Flu season won’t officially get underway for about another month, but healthcare officials say it’s not too early to begin vaccinations. 

“Flu vaccinations are already available at some locations locally. My office typically starts offering vaccinations in late September,” said Dr. Kelly Doggett. ”The Center for Disease Control and Prevention and the American Academy of Pediatrics recommend vaccinations for flu be administered before the end of October so protective antibodies have time to develop before peak flu season, which usually takes two to four weeks.”

The CDC says that about eight percent of the U.S. population gets sick from the flu each year, with children and seniors over the age of 65 at a greater risk.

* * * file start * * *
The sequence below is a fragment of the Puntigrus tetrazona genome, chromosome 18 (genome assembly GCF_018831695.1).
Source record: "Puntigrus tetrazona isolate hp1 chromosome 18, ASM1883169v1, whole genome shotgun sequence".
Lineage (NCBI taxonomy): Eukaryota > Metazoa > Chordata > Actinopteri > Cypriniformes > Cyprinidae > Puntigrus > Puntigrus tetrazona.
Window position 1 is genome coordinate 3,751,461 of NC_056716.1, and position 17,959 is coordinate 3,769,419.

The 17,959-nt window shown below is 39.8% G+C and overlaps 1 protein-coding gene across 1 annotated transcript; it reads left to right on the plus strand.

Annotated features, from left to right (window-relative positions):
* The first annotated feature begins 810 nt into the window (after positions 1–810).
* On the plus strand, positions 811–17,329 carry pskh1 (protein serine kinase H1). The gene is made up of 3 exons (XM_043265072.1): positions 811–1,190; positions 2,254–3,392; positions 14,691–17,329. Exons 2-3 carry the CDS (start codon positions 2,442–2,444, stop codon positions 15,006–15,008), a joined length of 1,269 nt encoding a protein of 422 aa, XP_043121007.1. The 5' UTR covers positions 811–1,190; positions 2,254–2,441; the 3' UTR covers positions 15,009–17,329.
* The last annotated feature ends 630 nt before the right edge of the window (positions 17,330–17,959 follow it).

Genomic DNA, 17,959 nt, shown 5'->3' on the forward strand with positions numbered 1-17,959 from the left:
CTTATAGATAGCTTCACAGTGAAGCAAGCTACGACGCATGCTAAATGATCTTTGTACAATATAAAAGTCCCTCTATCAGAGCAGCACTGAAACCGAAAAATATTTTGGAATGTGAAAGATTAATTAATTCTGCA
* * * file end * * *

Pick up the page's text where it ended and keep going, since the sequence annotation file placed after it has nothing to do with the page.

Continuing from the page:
It recommends that people should get the flu vaccine before the flu begins spreading across your community.

Influenza killed about 80,000 in the 2017-2018 season, according to the CDC.

“Studies show post vaccination antibody levels decline somewhat over the course of the season, but nobody knows exactly when flu season will hit in a given year,” Doggett said. “Waiting to get vaccinated until what is statistically considered the best time may lead to missed opportunities for some individuals and cause them to go without protection. 

“Getting vaccinated very early or late in the season is better than not getting vaccinated at all. Within reason, there is really not a bad time to get a flu shot.” 


CVS and Walgreens are already offering flu shots and no appointment is necessary. Just walk in and get it done.

Other local emergency clinics and doctor’s offices will also administer the shot by making an appointment. 


According to the CDC, the flu is different from a cold and usually comes on suddenly. 

Symptoms may include:

• Fever

• Cough

• Sore throat

• Runny or stuffy nose

• Muscle or body aches

• Fatigue

• In some cases, diarrhea and vomiting